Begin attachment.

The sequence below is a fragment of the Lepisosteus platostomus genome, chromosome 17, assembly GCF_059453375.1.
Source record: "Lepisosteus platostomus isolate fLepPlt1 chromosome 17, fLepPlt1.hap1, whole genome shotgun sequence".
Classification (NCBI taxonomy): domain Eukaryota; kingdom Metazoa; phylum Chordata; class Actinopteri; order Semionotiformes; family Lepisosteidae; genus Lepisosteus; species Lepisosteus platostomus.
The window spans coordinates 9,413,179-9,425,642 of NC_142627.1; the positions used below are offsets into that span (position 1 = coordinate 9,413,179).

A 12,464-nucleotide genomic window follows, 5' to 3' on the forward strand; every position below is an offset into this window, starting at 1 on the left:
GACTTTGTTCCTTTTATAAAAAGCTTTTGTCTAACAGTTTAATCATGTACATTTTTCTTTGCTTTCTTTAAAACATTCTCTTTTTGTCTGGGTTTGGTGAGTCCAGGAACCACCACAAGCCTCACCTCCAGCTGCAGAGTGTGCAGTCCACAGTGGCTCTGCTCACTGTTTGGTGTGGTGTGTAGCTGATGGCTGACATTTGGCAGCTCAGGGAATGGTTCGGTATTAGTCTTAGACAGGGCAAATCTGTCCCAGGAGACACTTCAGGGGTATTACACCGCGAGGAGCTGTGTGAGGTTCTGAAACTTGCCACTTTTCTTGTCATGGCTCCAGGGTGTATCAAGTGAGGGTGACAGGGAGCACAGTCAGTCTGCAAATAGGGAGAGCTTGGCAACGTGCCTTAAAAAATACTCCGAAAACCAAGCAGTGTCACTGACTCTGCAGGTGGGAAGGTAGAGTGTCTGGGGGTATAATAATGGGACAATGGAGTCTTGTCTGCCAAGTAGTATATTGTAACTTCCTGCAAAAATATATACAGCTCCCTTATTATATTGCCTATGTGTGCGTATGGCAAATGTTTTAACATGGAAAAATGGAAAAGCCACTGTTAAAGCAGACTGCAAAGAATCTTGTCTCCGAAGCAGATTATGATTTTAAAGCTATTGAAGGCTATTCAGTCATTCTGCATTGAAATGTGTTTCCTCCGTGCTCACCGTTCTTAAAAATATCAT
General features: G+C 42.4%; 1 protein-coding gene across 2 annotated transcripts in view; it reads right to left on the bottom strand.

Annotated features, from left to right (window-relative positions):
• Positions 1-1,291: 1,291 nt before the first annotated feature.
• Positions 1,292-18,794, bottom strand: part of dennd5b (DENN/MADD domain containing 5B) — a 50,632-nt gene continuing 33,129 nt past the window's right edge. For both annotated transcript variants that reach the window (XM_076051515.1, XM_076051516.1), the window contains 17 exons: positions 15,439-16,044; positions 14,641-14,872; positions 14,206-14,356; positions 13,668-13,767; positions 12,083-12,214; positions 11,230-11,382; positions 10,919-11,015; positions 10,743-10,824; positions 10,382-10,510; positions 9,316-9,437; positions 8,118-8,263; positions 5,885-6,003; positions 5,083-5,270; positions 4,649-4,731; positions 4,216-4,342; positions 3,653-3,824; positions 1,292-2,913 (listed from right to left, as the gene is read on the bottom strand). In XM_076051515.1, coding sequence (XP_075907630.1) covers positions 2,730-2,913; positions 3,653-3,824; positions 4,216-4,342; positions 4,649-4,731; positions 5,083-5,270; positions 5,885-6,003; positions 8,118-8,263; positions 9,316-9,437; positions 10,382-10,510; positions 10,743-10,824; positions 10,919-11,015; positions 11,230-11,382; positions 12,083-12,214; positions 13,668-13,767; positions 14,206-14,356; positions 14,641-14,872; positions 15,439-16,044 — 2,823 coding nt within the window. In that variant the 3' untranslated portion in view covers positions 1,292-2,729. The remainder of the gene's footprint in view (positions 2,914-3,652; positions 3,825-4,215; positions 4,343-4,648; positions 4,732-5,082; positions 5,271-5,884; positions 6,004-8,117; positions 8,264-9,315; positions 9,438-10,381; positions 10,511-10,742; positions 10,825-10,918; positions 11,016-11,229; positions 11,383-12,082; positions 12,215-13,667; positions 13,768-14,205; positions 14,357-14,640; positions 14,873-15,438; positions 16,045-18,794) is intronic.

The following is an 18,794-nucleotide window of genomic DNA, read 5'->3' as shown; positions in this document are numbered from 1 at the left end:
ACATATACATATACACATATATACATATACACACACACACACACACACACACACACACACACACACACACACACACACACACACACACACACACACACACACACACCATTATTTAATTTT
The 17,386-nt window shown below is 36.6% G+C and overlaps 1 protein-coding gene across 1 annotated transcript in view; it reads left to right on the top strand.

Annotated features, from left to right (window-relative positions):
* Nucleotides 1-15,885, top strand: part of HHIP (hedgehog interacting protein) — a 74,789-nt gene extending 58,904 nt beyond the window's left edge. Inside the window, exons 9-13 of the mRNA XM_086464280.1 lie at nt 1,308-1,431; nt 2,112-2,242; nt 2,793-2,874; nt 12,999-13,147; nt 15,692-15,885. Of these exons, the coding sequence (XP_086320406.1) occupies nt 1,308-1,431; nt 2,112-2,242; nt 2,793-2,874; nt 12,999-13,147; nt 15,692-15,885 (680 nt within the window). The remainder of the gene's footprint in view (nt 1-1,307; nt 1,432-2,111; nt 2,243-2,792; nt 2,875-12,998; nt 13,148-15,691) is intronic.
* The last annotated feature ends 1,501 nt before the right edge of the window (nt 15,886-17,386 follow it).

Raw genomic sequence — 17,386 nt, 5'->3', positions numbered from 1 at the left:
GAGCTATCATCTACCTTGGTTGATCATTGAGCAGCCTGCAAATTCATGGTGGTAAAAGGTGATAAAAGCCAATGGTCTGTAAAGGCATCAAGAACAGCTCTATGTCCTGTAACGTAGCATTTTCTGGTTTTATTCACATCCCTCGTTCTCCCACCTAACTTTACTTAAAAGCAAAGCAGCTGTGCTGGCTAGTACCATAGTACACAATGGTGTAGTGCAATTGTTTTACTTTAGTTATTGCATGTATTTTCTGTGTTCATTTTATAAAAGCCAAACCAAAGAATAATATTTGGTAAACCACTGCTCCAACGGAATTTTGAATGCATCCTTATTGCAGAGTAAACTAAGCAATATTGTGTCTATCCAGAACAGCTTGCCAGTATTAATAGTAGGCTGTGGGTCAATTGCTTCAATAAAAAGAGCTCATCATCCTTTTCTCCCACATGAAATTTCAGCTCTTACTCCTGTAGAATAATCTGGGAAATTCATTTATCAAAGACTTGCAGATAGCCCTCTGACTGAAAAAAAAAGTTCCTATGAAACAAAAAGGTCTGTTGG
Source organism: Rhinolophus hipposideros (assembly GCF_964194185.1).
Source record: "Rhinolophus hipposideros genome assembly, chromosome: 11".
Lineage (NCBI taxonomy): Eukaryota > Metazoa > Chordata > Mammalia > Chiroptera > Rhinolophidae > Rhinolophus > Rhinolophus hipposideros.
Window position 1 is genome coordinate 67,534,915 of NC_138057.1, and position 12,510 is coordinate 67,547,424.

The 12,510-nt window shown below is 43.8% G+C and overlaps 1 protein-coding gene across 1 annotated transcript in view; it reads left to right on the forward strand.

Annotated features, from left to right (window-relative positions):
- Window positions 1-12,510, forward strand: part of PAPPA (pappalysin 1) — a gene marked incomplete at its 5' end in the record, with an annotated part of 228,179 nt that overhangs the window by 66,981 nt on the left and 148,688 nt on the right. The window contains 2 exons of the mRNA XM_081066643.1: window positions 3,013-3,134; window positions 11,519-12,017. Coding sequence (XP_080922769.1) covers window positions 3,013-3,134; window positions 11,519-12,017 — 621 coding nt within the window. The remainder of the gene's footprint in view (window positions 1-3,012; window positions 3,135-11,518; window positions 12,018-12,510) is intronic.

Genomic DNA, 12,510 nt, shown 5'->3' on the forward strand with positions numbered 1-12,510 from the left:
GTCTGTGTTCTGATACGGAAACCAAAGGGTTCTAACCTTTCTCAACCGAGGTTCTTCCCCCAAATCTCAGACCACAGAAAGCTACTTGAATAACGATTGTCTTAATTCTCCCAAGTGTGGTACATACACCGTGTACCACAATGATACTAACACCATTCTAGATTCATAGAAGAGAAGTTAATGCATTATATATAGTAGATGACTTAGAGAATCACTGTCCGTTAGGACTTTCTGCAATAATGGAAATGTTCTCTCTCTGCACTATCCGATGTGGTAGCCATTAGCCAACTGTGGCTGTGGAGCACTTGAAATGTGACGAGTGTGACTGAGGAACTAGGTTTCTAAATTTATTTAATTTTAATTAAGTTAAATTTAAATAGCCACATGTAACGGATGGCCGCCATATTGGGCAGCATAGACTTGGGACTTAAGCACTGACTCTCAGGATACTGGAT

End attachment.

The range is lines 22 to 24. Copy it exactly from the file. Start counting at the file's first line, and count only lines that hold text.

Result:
Window position 1 is genome coordinate 67,534,915 of NC_138057.1, and position 12,510 is coordinate 67,547,424.

The 12,510-nt window shown below is 43.8% G+C and overlaps 1 protein-coding gene across 1 annotated transcript in view; it reads left to right on the forward strand.

Annotated features, from left to right (window-relative positions):